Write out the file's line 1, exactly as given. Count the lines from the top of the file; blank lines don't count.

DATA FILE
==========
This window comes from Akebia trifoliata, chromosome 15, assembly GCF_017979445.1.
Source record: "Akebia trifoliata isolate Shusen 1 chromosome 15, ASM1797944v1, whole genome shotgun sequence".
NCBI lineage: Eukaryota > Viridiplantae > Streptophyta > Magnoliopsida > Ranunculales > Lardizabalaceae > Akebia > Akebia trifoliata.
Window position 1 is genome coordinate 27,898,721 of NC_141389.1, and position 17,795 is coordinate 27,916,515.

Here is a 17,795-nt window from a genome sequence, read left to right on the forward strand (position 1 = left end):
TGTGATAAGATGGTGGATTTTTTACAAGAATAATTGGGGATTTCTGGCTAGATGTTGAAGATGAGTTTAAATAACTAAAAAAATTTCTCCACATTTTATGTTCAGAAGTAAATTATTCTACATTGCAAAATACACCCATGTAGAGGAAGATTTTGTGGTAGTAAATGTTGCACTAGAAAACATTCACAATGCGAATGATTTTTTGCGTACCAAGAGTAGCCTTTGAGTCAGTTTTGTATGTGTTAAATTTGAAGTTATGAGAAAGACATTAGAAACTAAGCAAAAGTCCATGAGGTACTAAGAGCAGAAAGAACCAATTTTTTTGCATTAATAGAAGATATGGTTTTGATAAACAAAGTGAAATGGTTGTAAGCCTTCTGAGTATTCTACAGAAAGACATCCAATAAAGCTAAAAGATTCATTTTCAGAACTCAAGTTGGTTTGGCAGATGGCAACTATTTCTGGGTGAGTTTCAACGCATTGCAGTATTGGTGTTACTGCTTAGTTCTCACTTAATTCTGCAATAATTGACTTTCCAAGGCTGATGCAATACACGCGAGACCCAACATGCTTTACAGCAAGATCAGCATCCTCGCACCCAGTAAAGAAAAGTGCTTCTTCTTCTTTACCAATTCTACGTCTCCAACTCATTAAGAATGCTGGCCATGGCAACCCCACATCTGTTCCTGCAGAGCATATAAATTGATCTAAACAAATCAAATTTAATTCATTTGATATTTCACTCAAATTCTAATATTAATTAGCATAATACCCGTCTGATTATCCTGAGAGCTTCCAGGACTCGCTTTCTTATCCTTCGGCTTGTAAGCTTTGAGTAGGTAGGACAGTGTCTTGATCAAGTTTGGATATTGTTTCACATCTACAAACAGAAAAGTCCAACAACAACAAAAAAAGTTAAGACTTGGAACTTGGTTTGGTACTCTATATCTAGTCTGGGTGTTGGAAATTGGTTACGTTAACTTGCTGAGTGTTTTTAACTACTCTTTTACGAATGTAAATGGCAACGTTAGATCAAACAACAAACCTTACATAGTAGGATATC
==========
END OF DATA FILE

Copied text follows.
This window comes from Akebia trifoliata, chromosome 15, assembly GCF_017979445.1.